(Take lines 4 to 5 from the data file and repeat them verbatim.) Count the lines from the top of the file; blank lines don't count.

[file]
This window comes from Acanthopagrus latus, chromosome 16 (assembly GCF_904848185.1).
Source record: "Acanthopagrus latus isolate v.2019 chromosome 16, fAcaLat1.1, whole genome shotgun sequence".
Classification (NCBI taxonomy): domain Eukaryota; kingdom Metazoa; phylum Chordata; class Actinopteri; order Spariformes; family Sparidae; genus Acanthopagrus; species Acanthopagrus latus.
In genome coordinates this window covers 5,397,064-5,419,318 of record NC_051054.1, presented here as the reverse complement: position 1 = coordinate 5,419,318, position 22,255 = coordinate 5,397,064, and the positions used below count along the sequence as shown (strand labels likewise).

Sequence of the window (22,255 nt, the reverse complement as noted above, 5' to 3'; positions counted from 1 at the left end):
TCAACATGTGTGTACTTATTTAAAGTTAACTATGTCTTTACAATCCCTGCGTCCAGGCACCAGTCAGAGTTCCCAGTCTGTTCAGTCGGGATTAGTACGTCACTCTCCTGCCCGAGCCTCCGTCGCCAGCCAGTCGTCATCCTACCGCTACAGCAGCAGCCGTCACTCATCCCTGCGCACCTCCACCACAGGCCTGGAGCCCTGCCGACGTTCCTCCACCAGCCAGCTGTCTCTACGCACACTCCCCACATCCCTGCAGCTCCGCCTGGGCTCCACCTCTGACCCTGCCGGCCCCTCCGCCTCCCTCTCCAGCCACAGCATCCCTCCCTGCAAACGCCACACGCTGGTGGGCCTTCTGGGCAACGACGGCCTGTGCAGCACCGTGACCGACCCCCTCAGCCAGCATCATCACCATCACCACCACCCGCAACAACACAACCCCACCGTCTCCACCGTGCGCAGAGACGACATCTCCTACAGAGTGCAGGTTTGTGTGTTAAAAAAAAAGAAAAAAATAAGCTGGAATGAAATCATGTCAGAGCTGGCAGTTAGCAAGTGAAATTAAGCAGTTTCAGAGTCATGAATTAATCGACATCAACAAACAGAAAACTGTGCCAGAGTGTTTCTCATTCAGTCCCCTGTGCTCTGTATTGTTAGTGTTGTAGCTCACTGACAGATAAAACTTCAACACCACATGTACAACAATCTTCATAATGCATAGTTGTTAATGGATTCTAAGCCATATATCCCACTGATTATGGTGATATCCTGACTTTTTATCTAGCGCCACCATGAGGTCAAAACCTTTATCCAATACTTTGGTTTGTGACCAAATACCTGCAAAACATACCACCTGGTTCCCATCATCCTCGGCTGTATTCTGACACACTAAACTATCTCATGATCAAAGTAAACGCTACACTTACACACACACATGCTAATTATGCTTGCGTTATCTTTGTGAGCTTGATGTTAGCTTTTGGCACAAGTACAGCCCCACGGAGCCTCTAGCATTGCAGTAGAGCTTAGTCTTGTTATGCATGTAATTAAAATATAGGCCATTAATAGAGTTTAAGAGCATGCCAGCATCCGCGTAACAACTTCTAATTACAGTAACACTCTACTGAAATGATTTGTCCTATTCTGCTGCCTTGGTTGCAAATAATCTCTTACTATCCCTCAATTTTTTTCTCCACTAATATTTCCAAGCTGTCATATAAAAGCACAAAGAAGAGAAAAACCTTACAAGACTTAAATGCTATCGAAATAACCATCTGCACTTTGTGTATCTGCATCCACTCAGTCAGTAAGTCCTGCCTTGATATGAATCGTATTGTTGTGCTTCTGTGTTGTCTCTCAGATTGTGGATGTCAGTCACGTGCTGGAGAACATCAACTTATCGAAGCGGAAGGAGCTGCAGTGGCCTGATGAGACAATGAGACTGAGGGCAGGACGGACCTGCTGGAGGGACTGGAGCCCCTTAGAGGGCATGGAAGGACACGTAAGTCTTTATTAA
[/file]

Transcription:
In genome coordinates this window covers 5,397,064-5,419,318 of record NC_051054.1, presented here as the reverse complement: position 1 = coordinate 5,419,318, position 22,255 = coordinate 5,397,064, and the positions used below count along the sequence as shown (strand labels likewise).

Sequence of the window (22,255 nt, the reverse complement as noted above, 5' to 3'; positions counted from 1 at the left end):